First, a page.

After having a year of advisory (and doing almost all of them), I do not understand the purpose of advisory. The best advisory period we had all year was when I went off script and share some demographic information about Ingraham and the Ingraham IB program. We had a great discussion and the students (AP Statistics) had some good observations and questions. But the rest of the year has been kind of a lost 25 minutes.

This is not meant to be a shot at the administrators at Ingraham who have been responsible for advisory. I know they have received little guidance and support and have to basically make it up as they were going along.

The bell schedule should be a local issue and each school should do what works best for the school, given some basic parameters like start time and end time.

I am not optimistic that there will be a good ending for this.

Anonymous said...

Come contract negotiations, I hope teachers will hold firm on the 150 student load. The bell schedule proposals only work if teachers take on more students. The district is asking staff to do more with no additional pay, while students would get less contact time course.

lose-lose

Anonymous said...

@ Michael Rice, that's what I thought sounded like the best bet, too. If you're going to add in another period--which probably makes sense given the core 24 requirements--scrap the advisory period and add a 7th period. That extra class per day won't result in markedly shorter periods since we increased the length of the school day.

The folks at JSCEE who are pushing their various preferred schedule options are pretty obvious about doing so in the way they list pros and cons associated with the various options. I think the 7-period schedule had as a con that it would be harder for kids with executive function issues, whereas the alternating day approach (or, more accurately, some days alternating, some days not) was supposedly going to be easier for those kids. Really? It's easier so stay on top of things when your schedule it chaotic instead of predictable or easy to remember? Somehow I doubt it. And those options where some classes are longer and every other day while others are shorter and daily? Egad.

A 7-class-plus-advisory schedule means even less time in classes. Many teachers have trouble getting through all the material as it is. Either make it 7 classes without advisory, or keep things as they are and provide additional opportunities for credit recovery for those who need them. In addition to summer and before- or after-school classes and online classes, maybe they could get CTE credit for jobs, and get support ($, tutoring, transportation) for taking college classes (which provide more/faster credits).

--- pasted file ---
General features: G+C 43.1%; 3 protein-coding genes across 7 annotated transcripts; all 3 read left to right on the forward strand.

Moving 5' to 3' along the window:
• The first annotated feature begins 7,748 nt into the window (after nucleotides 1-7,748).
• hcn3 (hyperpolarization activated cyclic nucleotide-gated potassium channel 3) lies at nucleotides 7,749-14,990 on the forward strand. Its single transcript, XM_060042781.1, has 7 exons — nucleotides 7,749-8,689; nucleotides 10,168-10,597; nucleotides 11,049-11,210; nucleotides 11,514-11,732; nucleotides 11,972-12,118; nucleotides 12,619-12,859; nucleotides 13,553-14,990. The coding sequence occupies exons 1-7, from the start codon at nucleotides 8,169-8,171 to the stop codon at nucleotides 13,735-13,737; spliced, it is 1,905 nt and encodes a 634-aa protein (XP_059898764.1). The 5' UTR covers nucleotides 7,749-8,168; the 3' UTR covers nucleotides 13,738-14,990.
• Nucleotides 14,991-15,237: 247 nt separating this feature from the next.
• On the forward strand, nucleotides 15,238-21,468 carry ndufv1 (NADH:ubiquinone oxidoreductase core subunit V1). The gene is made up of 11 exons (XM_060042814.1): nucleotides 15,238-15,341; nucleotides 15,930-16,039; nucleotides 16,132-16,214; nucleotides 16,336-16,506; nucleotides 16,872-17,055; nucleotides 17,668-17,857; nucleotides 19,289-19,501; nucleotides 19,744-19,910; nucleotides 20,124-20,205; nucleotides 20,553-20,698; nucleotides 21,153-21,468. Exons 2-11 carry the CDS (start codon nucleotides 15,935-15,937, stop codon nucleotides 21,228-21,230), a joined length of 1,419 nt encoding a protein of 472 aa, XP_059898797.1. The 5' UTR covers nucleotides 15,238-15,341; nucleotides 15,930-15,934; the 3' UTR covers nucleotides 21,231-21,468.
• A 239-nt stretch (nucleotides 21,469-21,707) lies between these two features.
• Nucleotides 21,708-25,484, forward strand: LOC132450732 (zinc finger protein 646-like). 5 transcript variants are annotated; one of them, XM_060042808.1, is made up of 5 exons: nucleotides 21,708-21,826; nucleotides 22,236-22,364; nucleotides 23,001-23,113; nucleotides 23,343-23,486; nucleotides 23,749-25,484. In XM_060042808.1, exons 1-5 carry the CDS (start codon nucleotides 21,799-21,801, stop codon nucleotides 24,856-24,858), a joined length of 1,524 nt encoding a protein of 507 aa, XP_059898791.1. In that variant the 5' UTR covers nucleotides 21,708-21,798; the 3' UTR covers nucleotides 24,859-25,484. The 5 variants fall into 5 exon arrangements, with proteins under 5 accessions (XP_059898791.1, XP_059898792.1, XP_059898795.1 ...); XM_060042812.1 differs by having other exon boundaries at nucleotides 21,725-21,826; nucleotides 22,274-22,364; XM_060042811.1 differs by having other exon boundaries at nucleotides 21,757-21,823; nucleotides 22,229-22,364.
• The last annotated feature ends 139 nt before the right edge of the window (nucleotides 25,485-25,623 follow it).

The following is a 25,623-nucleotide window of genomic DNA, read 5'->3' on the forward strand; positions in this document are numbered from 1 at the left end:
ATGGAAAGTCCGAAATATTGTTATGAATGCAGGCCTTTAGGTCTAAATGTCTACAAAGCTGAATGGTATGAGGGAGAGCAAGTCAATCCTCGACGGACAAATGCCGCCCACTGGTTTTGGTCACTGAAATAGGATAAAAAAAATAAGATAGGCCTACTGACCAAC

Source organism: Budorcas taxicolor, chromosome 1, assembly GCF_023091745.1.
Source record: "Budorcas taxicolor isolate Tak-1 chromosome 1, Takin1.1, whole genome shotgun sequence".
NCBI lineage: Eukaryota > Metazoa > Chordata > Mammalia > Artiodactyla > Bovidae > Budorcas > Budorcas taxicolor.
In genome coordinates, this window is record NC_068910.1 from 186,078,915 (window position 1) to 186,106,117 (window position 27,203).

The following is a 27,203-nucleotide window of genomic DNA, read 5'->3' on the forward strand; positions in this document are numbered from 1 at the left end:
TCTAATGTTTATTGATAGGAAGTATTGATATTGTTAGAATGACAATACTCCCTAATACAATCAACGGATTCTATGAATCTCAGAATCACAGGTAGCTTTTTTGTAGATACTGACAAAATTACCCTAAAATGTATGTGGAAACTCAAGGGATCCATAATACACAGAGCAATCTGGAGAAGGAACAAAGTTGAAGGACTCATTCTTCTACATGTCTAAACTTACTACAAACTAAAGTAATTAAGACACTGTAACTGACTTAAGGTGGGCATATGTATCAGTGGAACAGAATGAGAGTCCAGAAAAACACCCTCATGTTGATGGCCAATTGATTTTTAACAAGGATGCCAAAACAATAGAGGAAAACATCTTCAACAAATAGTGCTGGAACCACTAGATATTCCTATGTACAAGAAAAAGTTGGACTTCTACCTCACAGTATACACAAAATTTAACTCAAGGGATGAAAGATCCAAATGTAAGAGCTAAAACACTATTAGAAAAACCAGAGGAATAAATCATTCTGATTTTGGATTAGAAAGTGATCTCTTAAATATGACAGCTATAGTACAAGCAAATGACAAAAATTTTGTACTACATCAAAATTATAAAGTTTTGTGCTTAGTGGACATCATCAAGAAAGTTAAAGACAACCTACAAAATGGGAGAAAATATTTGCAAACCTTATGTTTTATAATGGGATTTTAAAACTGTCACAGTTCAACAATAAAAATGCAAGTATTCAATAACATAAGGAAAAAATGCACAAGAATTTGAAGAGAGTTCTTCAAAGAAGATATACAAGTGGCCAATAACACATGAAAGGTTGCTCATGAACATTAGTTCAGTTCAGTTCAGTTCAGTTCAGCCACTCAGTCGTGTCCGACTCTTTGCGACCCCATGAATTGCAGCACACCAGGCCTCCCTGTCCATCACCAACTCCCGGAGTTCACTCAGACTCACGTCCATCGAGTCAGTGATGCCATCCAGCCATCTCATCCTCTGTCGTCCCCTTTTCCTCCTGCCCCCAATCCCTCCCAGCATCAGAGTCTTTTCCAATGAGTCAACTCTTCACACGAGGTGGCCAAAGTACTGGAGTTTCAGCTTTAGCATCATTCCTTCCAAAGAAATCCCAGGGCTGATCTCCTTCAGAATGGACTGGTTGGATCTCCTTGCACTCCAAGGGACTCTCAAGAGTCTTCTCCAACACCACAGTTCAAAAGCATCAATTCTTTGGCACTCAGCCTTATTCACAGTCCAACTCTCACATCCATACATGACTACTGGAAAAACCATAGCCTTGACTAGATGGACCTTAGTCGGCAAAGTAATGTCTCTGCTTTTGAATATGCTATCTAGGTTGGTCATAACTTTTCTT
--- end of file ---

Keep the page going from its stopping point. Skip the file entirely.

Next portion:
There has to be a better way.

Core24

Anonymous said...

I don't understand why SPS can't stay with a 6 class schedule and still have students meet the 24 credit requirement. My daughter is a senior and will be graduating with 24 credits. It seems like the only issue is if kids fail a class - in which case, why not offer summer school? Or after school options to recover credits. I don't understand why the class schedule for all kids has to be completely rearranged for the small number of kids who fail classes. And for the kids who are failing classes, I'm not sure how giving them either more classes to take and/or meaningless "advisory" classes will help them. It seems like they need more tutoring and after school/summer help - adding more class periods isn't going to improve their academic achievement.

Jane

Melissa Westbrook said...

Jane, the district stopped paying for summer school a long time ago. The summer school offered now is paid for by the Families and Education levy and I believe is is mostly remedial for middle/high school. Not sure if it has credit recovery.

But you are right on what they needed - more tutoring, less advising.

Eric B said...

Many of the advisory periods at Garfield are effectively study halls. Students appreciate this, but it would have to change a lot to be something I'd be comfortable with it giving course credit.

Anonymous said...

@ Eric B, I think some schools give some credit for it now. It's fairly meaningless credit, though, since it doesn't fit into any of the required 24-credit categories.

How does a 7- or 8-period day help kids who failed a semester or year of English to make up that credit? They need a full year of it each year, for 4 credits. If they fail English 9 do they then take both English 9 and English 10 in 10th grade? That sounds like a recipe for disaster, to "double up" on their most challenging class. It seems like they'd really need (or benefit from) a summer class.

@ Melissa, the district may have stopped paying for summer school a long time ago, but that doesn't mean they can't restart. There will be tremendous additional costs associated with adding additional periods to the day. Summer school may be cheaper.

Core 24

Melissa Westbrook said...